• T.H.U.N.D.E.R Agents #4 continued down the insane path of no-holds-barred storytelling that has made it so incredible.  There really is no way of telling where writer Nick Spencer is going next.  The uprising of our subterranean neighbors reaches critical mass and the apocalyptic truth of the past, laid out by Spencer, has implications that extend to the first issue of the first series from the 1960’s.  When you become acquainted with the story of the Agents of The Higher United Nations Defensive Reserve, the story being laid out is EPIC!!! As with past issues, a guest artist is brought in to illustrate flashback sequences alongside the art of the present as done by Wes Craig.  This issue’s guest is Sam Keith who is so utterly wrong for the job.  I do not like his art at all.  It makes me feel like I dropped acid and took a BAD trip.  *Shiver*  But yet again the last page had me in hysterics, mouthing feebly, “Wussafah!?!” (WTF).  I love this series so much.  It hits the right notes and maintains excellence and continuity, while shaking it up in the surgically right places.
  • Legion: Secret Origin #5  is at its penultimate point.  The Legion has been brought together in its most rudimentary form and their success is at a pivotal moment in time.  Depending on the events that dangle ominously in the wings and their response, they could rise to great heights of fall into oblivion.  Writer, Paul Levitz, plots it to a fever pitch and the dominoes set up over five issues are pushed on the last panel, and how they fall is left for next month’s culminating issue.  Their destiny as contemporaries and inspirations to Clark Kent is teased at in this issue and held just beyond their reach, as is the futility of  the power systems in place within the United Planets to stop the coming storm that is on the horizon.  A pretty good place to be in anticipation for the final issue of a Legion of Super-heroes origin story.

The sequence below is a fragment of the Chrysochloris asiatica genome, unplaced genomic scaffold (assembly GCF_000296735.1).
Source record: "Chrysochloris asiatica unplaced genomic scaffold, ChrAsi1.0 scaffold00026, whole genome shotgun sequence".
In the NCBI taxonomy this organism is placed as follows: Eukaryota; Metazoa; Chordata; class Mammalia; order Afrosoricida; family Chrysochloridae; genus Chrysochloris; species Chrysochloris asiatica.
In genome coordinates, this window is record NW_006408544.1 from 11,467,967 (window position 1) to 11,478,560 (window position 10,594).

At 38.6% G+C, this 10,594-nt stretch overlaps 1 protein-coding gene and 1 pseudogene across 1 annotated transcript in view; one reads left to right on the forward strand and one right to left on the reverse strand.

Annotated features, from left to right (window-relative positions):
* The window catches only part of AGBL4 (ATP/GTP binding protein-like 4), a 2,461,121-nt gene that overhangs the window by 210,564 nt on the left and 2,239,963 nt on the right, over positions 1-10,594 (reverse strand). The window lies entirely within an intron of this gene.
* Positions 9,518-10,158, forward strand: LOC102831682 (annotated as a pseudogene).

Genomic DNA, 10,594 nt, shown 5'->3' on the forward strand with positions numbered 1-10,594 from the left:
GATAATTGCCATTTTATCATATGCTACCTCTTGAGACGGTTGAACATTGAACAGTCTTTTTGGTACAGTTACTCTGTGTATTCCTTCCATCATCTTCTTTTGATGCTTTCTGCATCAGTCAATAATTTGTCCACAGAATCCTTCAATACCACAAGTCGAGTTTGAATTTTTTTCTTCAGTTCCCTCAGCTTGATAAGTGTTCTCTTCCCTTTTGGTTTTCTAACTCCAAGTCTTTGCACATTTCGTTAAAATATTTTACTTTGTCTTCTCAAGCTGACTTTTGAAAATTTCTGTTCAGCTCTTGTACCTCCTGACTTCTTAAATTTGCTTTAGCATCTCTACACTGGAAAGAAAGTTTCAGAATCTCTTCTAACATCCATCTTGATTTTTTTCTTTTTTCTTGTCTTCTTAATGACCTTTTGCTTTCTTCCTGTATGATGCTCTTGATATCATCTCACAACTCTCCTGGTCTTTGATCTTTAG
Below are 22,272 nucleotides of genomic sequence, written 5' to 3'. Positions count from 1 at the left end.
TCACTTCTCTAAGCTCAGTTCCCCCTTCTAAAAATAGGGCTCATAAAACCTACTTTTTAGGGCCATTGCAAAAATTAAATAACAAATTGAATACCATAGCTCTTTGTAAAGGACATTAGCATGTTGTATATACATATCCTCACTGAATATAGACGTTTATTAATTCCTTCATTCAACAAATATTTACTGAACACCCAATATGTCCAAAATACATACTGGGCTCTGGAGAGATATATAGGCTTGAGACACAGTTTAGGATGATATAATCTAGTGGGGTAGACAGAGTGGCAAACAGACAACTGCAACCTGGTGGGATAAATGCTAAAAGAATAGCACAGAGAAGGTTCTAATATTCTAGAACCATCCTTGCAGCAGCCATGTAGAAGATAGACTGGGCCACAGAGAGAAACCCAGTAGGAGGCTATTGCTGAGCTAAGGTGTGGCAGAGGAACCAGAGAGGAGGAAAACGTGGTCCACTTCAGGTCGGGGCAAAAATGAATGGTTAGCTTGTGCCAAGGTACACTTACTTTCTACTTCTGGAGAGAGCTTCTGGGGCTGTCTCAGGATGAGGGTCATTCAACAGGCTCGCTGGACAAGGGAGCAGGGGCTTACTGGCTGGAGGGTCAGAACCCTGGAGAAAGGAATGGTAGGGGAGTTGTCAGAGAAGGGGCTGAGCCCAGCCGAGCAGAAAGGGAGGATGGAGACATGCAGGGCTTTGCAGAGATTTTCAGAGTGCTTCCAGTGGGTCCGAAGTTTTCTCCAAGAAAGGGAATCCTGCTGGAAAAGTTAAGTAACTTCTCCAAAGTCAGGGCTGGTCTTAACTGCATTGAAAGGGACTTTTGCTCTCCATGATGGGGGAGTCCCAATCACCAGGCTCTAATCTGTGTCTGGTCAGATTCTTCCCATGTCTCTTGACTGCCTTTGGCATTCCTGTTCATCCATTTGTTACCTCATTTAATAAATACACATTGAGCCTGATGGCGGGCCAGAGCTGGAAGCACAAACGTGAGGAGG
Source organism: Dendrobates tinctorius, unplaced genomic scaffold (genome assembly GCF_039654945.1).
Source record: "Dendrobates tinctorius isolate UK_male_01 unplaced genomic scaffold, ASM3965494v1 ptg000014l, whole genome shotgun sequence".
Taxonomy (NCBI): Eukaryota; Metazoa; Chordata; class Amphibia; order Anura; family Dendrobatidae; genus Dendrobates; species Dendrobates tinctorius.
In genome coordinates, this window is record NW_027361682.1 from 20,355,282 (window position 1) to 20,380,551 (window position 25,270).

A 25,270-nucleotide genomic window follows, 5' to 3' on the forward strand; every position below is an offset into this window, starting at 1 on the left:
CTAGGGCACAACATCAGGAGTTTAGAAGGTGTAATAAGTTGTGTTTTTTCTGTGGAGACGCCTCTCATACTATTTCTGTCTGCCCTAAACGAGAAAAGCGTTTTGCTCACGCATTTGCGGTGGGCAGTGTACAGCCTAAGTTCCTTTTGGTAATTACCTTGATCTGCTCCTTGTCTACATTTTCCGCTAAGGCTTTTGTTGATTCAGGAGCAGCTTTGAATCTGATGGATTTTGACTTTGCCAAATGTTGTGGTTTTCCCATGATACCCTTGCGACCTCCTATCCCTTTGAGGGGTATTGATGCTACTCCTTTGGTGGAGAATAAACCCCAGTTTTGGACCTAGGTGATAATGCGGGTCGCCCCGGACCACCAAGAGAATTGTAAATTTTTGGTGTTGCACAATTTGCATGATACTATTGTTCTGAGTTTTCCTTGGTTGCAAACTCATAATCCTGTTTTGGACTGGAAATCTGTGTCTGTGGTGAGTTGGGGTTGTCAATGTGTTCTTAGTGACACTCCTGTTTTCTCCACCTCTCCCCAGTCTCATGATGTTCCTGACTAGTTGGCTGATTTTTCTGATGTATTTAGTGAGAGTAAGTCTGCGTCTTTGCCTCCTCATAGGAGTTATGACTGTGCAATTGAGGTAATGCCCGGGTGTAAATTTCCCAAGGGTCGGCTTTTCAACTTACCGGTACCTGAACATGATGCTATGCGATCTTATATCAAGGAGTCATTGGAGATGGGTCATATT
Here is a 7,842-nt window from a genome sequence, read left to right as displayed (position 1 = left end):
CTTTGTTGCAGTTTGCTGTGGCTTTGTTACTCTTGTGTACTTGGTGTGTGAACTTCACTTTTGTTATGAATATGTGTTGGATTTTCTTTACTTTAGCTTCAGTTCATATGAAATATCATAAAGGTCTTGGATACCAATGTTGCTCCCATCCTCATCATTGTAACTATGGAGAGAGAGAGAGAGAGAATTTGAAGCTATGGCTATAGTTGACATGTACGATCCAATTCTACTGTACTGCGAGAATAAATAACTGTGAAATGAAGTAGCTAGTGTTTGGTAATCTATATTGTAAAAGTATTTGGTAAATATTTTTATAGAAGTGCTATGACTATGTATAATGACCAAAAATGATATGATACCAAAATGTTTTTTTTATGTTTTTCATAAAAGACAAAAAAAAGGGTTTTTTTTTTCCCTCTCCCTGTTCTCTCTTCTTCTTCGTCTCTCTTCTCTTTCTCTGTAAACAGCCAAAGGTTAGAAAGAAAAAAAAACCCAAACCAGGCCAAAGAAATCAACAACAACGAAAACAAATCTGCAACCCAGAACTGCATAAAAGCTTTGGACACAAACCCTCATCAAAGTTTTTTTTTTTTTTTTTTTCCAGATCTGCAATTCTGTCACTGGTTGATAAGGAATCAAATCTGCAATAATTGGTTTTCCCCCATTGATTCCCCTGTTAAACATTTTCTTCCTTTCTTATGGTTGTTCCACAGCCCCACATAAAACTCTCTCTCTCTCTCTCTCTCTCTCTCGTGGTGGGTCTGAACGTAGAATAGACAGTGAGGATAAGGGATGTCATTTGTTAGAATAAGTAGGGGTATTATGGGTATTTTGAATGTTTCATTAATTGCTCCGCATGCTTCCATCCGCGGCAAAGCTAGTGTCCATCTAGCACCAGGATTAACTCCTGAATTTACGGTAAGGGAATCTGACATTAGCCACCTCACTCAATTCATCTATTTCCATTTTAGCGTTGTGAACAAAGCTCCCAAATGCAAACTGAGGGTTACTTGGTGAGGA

• The Shade #5 picks up where issue #3 left off after a revealing flashback in the fourth issue.  With Shade’s reunion with his geriatric great-grandson the answer to what all this series is about is finally answered.  All the background dealings, assassins, and 

    Birth of a Demon

    such are explain and the goals sought after put out in the open.  That said Shade goes to Spain to meet another one of his pseudo family to enlist her aid.  This one is La Sangre, a teenaged Vampire.  Hear me now, believe me later: she is not at all as atrocious a character as this image surely evokes.  This girl puts “Twilight” in its place, which is the dumpster.  She’s a fiery redhead that fights crime for the people of Barcelona with angst and attitude.  Her connection to the Shade is explained, giving both a great deal of quality characterization, and the issue culminates with her perennial villain, The Inquisitor, with whom she has traded blows over the centuries, calling her out.  What will happen?  Gotta wait till next month.  The writing is exceptional, as we have come to expect from James Robinson, not only in the five issues he’s done of this series, but over the span of his whole career.  Providing art this issue is Javier Pulido, who, wouldn’t you know it, is himself a Spaniard.  His art in this issue was reminiscent of the guest artist last month, Darwyn Cooke.  I enjoyed it thoroughly and look forward to seeing the collaboration of Robinson and Pulido over the next two issues.
  • Green Hornet #22 returns to the the character of Moonbeam, the side kick of the violent, misguided vigilante, The Scowl.  As kind of a side note in the duo’s first appearance, this time he takes a front seat role in the plot, which expounds on the corruption of the mayor’s office and other institutions.  This issue didn’t really have a lot of things happening in and of itself, but I think it facilitating the start of a larger arc where several things will.  A decent yarn that foreshadows a future for the young Moonbeam.